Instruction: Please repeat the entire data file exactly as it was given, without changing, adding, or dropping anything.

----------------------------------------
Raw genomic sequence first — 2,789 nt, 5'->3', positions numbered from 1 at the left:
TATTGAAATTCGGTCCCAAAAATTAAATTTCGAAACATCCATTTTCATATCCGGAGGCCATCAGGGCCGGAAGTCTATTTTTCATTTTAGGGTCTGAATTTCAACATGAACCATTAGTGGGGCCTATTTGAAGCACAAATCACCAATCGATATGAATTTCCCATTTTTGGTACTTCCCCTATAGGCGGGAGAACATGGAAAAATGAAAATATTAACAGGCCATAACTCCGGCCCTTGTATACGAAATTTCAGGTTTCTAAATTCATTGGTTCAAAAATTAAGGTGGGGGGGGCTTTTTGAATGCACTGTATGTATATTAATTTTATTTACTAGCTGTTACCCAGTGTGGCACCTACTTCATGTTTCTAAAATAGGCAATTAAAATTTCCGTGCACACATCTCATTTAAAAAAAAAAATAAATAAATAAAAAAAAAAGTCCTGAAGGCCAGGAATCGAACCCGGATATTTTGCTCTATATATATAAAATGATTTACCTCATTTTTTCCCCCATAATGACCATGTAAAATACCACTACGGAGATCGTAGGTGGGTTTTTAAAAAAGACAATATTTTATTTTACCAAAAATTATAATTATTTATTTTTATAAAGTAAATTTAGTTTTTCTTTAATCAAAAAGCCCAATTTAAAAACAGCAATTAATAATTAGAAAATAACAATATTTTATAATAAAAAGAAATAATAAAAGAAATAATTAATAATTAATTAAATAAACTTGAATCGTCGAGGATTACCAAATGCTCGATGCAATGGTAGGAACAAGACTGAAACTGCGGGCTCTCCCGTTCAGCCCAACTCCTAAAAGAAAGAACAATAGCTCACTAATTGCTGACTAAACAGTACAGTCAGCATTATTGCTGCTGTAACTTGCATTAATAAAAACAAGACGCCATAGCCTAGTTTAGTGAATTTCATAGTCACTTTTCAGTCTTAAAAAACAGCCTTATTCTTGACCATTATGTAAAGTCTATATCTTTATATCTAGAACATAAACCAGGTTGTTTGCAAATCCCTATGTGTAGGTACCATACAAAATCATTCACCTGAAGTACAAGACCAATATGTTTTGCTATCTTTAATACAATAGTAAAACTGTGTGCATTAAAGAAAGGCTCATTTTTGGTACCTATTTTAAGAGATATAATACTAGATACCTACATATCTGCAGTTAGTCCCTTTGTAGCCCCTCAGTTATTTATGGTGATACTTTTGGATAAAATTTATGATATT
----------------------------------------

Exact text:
Raw genomic sequence first — 2,789 nt, 5'->3', positions numbered from 1 at the left:
TATTGAAATTCGGTCCCAAAAATTAAATTTCGAAACATCCATTTTCATATCCGGAGGCCATCAGGGCCGGAAGTCTATTTTTCATTTTAGGGTCTGAATTTCAACATGAACCATTAGTGGGGCCTATTTGAAGCACAAATCACCAATCGATATGAATTTCCCATTTTTGGTACTTCCCCTATAGGCGGGAGAACATGGAAAAATGAAAATATTAACAGGCCATAACTCCGGCCCTTGTATACGAAATTTCAGGTTTCTAAATTCATTGGTTCAAAAATTAAGGTGGGGGGGGCTTTTTGAATGCACTGTATGTATATTAATTTTATTTACTAGCTGTTACCCAGTGTGGCACCTACTTCATGTTTCTAAAATAGGCAATTAAAATTTCCGTGCACACATCTCATTTAAAAAAAAAAATAAATAAATAAAAAAAAAAGTCCTGAAGGCCAGGAATCGAACCCGGATATTTTGCTCTATATATATAAAATGATTTACCTCATTTTTTCCCCCATAATGACCATGTAAAATACCACTACGGAGATCGTAGGTGGGTTTTTAAAAAAGACAATATTTTATTTTACCAAAAATTATAATTATTTATTTTTATAAAGTAAATTTAGTTTTTCTTTAATCAAAAAGCCCAATTTAAAAACAGCAATTAATAATTAGAAAATAACAATATTTTATAATAAAAAGAAATAATAAAAGAAATAATTAATAATTAATTAAATAAACTTGAATCGTCGAGGATTACCAAATGCTCGATGCAATGGTAGGAACAAGACTGAAACTGCGGGCTCTCCCGTTCAGCCCAACTCCTAAAAGAAAGAACAATAGCTCACTAATTGCTGACTAAACAGTACAGTCAGCATTATTGCTGCTGTAACTTGCATTAATAAAAACAAGACGCCATAGCCTAGTTTAGTGAATTTCATAGTCACTTTTCAGTCTTAAAAAACAGCCTTATTCTTGACCATTATGTAAAGTCTATATCTTTATATCTAGAACATAAACCAGGTTGTTTGCAAATCCCTATGTGTAGGTACCATACAAAATCATTCACCTGAAGTACAAGACCAATATGTTTTGCTATCTTTAATACAATAGTAAAACTGTGTGCATTAAAGAAAGGCTCATTTTTGGTACCTATTTTAAGAGATATAATACTAGATACCTACATATCTGCAGTTAGTCCCTTTGTAGCCCCTCAGTTATTTATGGTGATACTTTTGGATAAAATTTATGATATT